Tribal organizations sue feds over lack of protection for subsistence fisheries

AVCP, TCC contend that feds are prioritizing maximum groundfish harvest over subsistence fishing

Two prominent Alaska Native tribal entities filed a lawsuit in federal court in Anchorage on Friday, April 7, seeking to make the National Marine Fisheries Service (NMFS) reexamine groundfish catch limits for the Bering Sea and Aleutian Islands.

The Association of Village Council Presidents (AVCP) based in Bethel, and the Tanana Chiefs Conference (TCC) in Fairbanks, allege that when NMFS adopted groundfish catch limits for 2023-2024 that the agency unlawfully relied on outdated environmental studies and failed to consider monumental ecosystem-wide changes that have occurred in the Bering Sea and Aleutian Islands over the past two decades.

The litigation was filed by the nonprofit environmental law firm Earthjustice.

Plaintiffs said that the state is facing a historic salmon crisis, seriously impacting the people of Western Alaska, with subsistence fishing in the Yukon and Kuskokwim river villages severely restricted for over a decade, while the pollock trawl fishery continues to catch thousands of Chinook and chum salmon as bycatch, in fisheries where salmon is not the target species.

The federal government’s current fisheries management decisions are prioritizing maximizing groundfish catch over protecting subsistence rights of Alaska Native people, who are deeply impacted by such decisions, they said. In the face of sweeping ecosystem changes that impact people depending on the marine environment, NMFS continues to set groundfish catch limits based on analyses well over a decade old, plaintiffs said. Such rapid and unprecedented ecosystem changes are relevant to fisheries management decisions and defendants cannot make informed decisions based on severely outdated studies, they said.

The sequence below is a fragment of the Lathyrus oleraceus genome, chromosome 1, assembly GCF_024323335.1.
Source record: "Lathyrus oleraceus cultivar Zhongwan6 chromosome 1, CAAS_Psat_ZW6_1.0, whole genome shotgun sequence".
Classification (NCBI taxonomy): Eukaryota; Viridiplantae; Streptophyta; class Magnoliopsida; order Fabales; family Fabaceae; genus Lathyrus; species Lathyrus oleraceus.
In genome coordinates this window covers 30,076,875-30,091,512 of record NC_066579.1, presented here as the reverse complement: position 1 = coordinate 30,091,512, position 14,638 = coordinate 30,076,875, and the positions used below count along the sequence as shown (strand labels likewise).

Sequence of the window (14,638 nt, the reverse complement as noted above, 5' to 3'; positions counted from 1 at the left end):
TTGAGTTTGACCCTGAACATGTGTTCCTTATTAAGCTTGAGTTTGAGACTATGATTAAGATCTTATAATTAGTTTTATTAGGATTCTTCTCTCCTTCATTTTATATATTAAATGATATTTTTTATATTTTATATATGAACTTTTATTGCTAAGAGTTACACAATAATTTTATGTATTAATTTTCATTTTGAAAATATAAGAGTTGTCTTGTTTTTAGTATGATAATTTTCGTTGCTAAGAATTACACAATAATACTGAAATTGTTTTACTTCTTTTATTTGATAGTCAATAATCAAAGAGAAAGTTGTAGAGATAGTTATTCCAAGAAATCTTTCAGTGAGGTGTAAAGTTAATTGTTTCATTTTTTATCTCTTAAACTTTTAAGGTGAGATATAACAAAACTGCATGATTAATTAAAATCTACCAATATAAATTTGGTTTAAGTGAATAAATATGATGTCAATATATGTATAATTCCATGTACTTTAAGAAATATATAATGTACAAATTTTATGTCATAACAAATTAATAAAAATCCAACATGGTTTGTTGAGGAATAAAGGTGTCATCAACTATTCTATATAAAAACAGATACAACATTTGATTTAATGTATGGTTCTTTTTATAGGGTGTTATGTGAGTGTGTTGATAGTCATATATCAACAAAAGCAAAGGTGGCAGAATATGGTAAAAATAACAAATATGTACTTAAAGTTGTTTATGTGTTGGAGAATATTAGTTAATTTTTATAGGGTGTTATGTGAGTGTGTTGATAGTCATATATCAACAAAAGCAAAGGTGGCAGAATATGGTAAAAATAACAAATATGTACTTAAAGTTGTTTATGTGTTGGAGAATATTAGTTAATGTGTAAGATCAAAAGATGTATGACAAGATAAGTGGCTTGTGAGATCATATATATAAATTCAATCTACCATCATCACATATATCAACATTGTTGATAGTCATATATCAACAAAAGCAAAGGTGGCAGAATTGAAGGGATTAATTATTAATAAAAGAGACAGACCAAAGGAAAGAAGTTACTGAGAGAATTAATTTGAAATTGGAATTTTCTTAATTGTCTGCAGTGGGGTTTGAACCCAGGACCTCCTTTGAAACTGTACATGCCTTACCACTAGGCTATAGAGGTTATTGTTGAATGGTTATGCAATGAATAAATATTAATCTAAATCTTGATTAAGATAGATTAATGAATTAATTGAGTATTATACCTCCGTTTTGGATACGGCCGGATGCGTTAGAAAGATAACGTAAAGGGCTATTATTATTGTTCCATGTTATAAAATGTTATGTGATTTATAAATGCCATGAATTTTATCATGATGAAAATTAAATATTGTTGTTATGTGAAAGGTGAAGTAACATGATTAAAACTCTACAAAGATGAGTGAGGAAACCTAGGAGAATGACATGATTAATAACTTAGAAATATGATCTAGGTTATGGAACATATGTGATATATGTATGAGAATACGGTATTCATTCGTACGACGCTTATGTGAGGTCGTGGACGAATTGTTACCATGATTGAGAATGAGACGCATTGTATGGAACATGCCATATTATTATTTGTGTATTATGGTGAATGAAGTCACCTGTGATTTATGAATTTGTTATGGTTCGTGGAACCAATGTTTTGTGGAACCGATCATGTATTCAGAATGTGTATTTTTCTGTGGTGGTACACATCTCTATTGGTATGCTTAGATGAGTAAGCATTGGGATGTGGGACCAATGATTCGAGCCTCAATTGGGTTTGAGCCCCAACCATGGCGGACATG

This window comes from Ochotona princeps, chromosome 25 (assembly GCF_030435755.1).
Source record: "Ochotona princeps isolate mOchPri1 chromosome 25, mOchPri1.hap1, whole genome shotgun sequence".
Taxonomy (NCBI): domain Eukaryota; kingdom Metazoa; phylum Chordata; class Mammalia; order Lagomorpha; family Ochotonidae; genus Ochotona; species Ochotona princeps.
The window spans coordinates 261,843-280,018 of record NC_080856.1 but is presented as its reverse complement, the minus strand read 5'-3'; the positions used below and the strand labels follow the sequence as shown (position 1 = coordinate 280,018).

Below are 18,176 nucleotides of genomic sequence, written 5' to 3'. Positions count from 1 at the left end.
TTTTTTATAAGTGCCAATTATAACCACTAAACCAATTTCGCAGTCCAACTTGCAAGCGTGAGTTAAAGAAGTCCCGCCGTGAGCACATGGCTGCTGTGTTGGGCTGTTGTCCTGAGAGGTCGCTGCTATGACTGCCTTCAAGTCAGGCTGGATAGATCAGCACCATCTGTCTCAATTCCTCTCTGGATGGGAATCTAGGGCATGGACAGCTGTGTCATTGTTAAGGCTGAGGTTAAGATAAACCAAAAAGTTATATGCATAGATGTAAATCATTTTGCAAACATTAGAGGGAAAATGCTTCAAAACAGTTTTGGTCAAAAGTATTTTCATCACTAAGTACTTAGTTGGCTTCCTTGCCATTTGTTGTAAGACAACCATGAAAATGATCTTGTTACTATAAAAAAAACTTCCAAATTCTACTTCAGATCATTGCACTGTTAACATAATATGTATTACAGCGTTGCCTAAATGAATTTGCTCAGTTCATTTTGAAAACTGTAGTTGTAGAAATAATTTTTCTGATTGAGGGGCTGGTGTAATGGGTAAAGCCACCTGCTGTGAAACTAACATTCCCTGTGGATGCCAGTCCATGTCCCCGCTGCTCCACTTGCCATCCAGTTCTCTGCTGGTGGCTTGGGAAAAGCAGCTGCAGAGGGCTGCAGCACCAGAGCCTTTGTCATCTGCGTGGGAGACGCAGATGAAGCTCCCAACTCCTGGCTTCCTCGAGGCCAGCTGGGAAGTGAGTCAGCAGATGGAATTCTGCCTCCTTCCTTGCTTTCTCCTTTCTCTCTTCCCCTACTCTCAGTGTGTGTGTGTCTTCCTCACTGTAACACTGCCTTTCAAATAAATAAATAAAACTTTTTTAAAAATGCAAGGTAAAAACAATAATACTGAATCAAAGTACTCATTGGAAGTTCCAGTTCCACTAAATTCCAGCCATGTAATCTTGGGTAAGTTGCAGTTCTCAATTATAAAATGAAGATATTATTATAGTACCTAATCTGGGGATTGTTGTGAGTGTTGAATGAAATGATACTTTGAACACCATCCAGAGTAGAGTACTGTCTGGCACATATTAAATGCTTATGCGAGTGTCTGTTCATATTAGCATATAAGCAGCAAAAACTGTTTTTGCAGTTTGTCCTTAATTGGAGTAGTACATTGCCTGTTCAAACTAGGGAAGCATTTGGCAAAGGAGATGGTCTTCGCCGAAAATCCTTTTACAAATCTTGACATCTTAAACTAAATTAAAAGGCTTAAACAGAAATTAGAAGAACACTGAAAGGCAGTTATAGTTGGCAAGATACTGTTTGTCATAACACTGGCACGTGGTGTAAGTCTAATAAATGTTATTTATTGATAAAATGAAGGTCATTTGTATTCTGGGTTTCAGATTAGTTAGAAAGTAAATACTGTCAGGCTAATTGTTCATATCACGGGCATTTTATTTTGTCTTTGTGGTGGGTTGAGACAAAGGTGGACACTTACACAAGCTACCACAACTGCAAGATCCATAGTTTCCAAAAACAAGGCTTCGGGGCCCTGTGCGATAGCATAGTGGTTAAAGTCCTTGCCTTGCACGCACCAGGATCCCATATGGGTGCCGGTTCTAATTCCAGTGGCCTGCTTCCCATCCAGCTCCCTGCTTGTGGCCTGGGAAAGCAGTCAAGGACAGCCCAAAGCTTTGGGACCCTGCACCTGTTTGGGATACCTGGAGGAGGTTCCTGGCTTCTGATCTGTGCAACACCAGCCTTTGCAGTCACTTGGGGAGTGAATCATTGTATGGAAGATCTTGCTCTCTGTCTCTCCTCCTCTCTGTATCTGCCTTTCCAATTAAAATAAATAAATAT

Vivian Korthuis, chief executive officer of AVCP, said their intent is to hold the federal government accountable for its lack of action, lack of urgency and lack of understanding that as the environment changes, catastrophic impacts are occurring.


“The federal government continues its ‘business as usual’ deliberate and ineffective management style as our people suffer and our waters are forever harmed,” Korthuis said. “The Yukon-Kuskokwim region is one of the most cash-poor regions of the state, making the salmon harvest particularly important for food security as well as the continuation of the region’s cultures.”

Brian Ridley, chief and chairman of the Tanana Chiefs Conference, said that NMFS needs to do a supplemental environmental impact study to analyze the fisheries management plan considering climate change and the dramatic decline in salmon.

“The government allows the commercial industry to carry on unchanged, while the people who have responsibly cared for our precious natural resources for centuries are harmed,” Ridley said.

The environmental nonprofit SalmonState meanwhile criticized the North Pacific Fishery Management Council (NPFMC), which was holding its April meeting in Anchorage, for failure to meaningfully address the issue of the pollock trawl fleet’s bycatch of chum salmon, king salmon, herring, halibut, snow crab, Bristol Bay red king crab, and other species.

“Instead of recognizing the need to manage Alaska’s oceans as an ecosystem and accepting its own Salmon Bycatch Committee (SBC) and Advisory Panel’s (AP) recommendations for a range of measures to reduce chum salmon bycatch, the council threw out the guidance of the advisory boards they charged with developing this very proposal and assigned the National Marine Fisheries Service (NMFS) to start again from square one in proposing a cap. This decision postpones any meaningful action for this fishing season at the very least,” SalmonState said in a statement released on Monday, April 10.

“This council seems to be prioritizing profits for the pollock fishery over all other interests,” said Tim Bristol, executive director of SalmonState. “Instead of addressing Alaskans’ urgent calls for action, they’re putting herring, king salmon, chum salmon, crab, halibut, and traditional ways of life on the chopping block so trawlers can keep trawling.”